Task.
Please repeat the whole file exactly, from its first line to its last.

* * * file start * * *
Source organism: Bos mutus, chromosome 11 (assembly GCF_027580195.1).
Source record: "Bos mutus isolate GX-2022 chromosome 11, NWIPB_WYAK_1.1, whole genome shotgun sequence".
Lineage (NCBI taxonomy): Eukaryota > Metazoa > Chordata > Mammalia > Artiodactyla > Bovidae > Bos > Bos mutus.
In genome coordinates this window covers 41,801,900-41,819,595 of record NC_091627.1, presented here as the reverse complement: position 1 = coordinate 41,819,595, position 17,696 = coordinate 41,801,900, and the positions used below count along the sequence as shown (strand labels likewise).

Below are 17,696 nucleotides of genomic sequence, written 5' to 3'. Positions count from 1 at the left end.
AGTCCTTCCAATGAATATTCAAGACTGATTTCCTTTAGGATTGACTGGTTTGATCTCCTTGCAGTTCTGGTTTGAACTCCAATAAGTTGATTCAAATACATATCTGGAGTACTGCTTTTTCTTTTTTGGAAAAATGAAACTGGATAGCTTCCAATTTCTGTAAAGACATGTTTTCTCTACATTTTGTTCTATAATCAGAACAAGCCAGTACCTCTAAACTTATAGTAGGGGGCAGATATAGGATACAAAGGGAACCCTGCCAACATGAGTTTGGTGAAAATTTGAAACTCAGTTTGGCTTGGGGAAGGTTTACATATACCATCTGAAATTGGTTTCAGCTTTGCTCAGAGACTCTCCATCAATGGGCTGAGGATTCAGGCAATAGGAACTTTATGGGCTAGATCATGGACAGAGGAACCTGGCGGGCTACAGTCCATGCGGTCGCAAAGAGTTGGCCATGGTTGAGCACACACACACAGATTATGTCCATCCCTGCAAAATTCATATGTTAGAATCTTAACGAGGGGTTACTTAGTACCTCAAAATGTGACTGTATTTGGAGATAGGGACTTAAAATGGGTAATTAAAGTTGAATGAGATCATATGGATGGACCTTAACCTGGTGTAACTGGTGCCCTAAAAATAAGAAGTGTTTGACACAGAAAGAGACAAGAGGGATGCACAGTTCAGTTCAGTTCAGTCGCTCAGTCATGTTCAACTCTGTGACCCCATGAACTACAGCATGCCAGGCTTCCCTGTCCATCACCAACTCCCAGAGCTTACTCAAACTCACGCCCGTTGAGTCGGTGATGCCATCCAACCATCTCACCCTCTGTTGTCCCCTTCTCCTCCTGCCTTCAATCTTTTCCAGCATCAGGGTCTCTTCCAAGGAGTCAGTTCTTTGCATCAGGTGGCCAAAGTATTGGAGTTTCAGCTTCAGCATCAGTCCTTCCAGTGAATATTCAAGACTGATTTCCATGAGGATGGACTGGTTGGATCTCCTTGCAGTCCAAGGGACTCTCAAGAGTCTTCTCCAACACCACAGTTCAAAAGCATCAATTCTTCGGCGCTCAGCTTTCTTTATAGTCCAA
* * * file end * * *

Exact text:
Source organism: Bos mutus, chromosome 11 (assembly GCF_027580195.1).
Source record: "Bos mutus isolate GX-2022 chromosome 11, NWIPB_WYAK_1.1, whole genome shotgun sequence".
Lineage (NCBI taxonomy): Eukaryota > Metazoa > Chordata > Mammalia > Artiodactyla > Bovidae > Bos > Bos mutus.
In genome coordinates this window covers 41,801,900-41,819,595 of record NC_091627.1, presented here as the reverse complement: position 1 = coordinate 41,819,595, position 17,696 = coordinate 41,801,900, and the positions used below count along the sequence as shown (strand labels likewise).

Below are 17,696 nucleotides of genomic sequence, written 5' to 3'. Positions count from 1 at the left end.
AGTCCTTCCAATGAATATTCAAGACTGATTTCCTTTAGGATTGACTGGTTTGATCTCCTTGCAGTTCTGGTTTGAACTCCAATAAGTTGATTCAAATACATATCTGGAGTACTGCTTTTTCTTTTTTGGAAAAATGAAACTGGATAGCTTCCAATTTCTGTAAAGACATGTTTTCTCTACATTTTGTTCTATAATCAGAACAAGCCAGTACCTCTAAACTTATAGTAGGGGGCAGATATAGGATACAAAGGGAACCCTGCCAACATGAGTTTGGTGAAAATTTGAAACTCAGTTTGGCTTGGGGAAGGTTTACATATACCATCTGAAATTGGTTTCAGCTTTGCTCAGAGACTCTCCATCAATGGGCTGAGGATTCAGGCAATAGGAACTTTATGGGCTAGATCATGGACAGAGGAACCTGGCGGGCTACAGTCCATGCGGTCGCAAAGAGTTGGCCATGGTTGAGCACACACACACAGATTATGTCCATCCCTGCAAAATTCATATGTTAGAATCTTAACGAGGGGTTACTTAGTACCTCAAAATGTGACTGTATTTGGAGATAGGGACTTAAAATGGGTAATTAAAGTTGAATGAGATCATATGGATGGACCTTAACCTGGTGTAACTGGTGCCCTAAAAATAAGAAGTGTTTGACACAGAAAGAGACAAGAGGGATGCACAGTTCAGTTCAGTTCAGTCGCTCAGTCATGTTCAACTCTGTGACCCCATGAACTACAGCATGCCAGGCTTCCCTGTCCATCACCAACTCCCAGAGCTTACTCAAACTCACGCCCGTTGAGTCGGTGATGCCATCCAACCATCTCACCCTCTGTTGTCCCCTTCTCCTCCTGCCTTCAATCTTTTCCAGCATCAGGGTCTCTTCCAAGGAGTCAGTTCTTTGCATCAGGTGGCCAAAGTATTGGAGTTTCAGCTTCAGCATCAGTCCTTCCAGTGAATATTCAAGACTGATTTCCATGAGGATGGACTGGTTGGATCTCCTTGCAGTCCAAGGGACTCTCAAGAGTCTTCTCCAACACCACAGTTCAAAAGCATCAATTCTTCGGCGCTCAGCTTTCTTTATAGTCCAA